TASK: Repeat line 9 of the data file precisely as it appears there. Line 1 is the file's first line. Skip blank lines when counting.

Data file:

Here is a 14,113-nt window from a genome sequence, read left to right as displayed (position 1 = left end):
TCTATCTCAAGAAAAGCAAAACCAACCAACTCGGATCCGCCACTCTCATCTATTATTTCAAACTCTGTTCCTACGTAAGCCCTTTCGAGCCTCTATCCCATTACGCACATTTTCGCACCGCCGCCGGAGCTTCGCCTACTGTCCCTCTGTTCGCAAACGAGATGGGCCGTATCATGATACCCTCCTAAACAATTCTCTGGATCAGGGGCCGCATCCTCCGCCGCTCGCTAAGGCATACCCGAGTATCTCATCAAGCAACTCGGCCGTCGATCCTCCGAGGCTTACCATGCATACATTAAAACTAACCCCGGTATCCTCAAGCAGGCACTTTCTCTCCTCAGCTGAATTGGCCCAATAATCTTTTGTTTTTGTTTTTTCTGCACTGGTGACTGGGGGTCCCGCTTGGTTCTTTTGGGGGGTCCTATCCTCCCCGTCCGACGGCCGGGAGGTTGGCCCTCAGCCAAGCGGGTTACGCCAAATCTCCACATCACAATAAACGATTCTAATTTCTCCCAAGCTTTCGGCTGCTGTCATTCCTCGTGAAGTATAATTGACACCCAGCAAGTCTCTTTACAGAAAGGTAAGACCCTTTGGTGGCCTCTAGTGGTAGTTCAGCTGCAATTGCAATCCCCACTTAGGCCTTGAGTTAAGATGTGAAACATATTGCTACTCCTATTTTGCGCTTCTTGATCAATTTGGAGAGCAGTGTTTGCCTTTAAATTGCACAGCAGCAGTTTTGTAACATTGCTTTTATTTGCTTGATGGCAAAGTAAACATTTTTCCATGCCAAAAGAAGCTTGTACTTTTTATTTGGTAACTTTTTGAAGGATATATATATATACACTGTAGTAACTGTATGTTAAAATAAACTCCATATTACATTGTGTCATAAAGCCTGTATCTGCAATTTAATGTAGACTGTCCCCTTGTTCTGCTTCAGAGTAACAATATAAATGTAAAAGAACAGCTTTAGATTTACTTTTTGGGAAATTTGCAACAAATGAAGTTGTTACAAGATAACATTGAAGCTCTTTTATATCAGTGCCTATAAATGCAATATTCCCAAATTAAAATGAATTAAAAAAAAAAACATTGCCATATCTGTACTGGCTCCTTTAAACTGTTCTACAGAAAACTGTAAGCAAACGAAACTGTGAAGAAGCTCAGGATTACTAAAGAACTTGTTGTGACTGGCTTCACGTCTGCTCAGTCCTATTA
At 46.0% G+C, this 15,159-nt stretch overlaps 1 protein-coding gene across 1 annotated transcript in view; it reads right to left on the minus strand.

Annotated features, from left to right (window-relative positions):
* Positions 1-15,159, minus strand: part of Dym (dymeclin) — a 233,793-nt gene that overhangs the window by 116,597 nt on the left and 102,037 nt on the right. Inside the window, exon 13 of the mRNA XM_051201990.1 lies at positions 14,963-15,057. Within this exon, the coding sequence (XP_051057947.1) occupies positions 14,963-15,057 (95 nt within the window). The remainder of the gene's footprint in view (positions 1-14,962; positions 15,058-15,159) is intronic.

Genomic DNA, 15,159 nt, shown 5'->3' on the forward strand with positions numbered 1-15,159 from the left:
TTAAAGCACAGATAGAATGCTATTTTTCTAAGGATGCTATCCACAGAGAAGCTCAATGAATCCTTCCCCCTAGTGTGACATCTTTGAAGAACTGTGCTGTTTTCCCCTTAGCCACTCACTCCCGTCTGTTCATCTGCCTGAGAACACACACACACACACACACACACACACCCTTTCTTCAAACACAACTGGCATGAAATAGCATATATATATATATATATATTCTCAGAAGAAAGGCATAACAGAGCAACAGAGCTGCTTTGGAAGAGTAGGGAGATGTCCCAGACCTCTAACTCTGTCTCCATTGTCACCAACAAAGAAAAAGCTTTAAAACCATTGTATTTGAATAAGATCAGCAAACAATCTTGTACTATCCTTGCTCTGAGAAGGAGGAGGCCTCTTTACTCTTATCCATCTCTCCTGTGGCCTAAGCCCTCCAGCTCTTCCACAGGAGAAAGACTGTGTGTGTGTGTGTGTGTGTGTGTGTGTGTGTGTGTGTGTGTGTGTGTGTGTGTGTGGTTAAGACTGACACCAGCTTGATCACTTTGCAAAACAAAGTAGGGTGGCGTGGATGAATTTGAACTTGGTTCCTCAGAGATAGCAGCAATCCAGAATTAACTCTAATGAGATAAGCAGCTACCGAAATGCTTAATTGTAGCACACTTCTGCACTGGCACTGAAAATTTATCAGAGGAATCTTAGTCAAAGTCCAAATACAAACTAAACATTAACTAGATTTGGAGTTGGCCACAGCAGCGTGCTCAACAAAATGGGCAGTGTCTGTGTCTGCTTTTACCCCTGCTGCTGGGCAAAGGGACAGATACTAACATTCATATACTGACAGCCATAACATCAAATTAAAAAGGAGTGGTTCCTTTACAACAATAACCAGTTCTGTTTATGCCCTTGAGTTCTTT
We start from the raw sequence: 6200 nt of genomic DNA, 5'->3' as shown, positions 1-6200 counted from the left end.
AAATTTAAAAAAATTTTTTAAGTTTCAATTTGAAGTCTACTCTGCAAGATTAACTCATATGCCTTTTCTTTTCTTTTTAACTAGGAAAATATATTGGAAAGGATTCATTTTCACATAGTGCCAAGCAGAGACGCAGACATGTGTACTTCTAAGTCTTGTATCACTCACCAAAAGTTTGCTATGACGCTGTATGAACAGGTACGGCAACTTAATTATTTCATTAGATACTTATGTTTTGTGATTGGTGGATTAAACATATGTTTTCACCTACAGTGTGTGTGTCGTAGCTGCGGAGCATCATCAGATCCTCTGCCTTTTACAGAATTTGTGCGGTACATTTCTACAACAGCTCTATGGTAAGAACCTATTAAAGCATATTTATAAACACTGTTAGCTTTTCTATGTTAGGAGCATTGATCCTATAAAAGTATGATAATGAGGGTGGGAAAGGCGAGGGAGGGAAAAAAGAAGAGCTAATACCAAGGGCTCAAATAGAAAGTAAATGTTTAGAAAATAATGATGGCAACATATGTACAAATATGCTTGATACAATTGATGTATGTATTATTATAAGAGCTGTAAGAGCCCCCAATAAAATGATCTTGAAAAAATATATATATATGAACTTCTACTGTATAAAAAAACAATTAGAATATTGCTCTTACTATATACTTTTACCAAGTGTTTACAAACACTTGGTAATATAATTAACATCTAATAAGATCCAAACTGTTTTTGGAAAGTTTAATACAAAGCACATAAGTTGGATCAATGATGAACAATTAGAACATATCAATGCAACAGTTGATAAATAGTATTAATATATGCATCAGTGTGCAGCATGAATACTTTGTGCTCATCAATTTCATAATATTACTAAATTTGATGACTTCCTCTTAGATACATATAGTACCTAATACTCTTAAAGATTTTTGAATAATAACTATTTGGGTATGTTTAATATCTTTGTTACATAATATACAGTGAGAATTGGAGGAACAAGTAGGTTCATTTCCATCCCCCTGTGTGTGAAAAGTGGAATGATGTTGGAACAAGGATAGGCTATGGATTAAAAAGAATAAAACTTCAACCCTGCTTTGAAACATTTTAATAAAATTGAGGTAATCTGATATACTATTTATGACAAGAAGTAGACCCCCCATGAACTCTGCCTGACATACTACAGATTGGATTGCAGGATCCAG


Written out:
AAATTTAAAAAAATTTTTTAAGTTTCAATTTGAAGTCTACTCTGCAAGATTAACTCATATGCCTTTTCTTTTCTTTTTAACTAGGAAAATATATTGGAAAGGATTCATTTTCACATAGTGCCAAGCAGAGACGCAGACATGTGTACTTCTAAGTCTTGTATCACTCACCAAAAGTTTGCTATGACGCTGTATGAACAGGTACGGCAACTTAATTATTTCATTAGATACTTATGTTTTGTGATTGGTGGATTAAACATATGTTTTCACCTACAGTGTGTGTGTCGTAGCTGCGGAGCATCATCAGATCCTCTGCCTTTTACAGAATTTGTGCGGTACATTTCTACAACAGCTCTATGGTAAGAACCTATTAAAGCATATTTATAAACACTGTTAGCTTTTCTATGTTAGGAGCATTGATCCTATAAAAGTATGATAATGAGGGTGGGAAAGGCGAGGGAGGGAAAAAAGAAGAGCTAATACCAAGGGCTCAAATAGAAAGTAAATGTTTAGAAAATAATGATGGCAACATATGTACAAATATGCTTGATACAATTGATGTATGTATTATTATAAGAGCTGTAAGAGCCCCCAATAAAATGATCTTGAAAAAATATATATATATGAACTTCTACTGTATAAAAAAACAATTAGAATATTGCTCTTACTATATACTTTTACCAAGTGTTTACAAACACTTGGTAATATAATTAACATCTAATAAGATCCAAACTGTTTTTGGAAAGTTTAATACAAAGCACATAAGTTGGATCAATGATGAACAATTAGAACATATCAATGCAACAGTTGATAAATAGTATTAATATATGCATCAGTGTGCAGCATGAATACTTTGTGCTCATCAATTTCATAATATTACTAAATTTGATGACTTCCTCTTAGATACATATAGTACCTAATACTCTTAAAGATTTTTGAATAATAACTATTTGGGTATGTTTAATATCTTTGTTACATAATATACAGTGAGAATTGGAGGAACAAGTAGGTTCATTTCCATCCCCCTGTGTGTGAAAAGTGGAATGATGTTGGAACAAGGATAGGCTATGGATTAAAAAGAATAAAACTTCAACCCTGCTTTGAAACATTTTAATAAAATTGAGGTAATCTGATATACTATTTATGACAAGAAGTAGACCCCCCATGAACTCTGCCTGACATACTACAGATTGGATTGCAGGATCCAG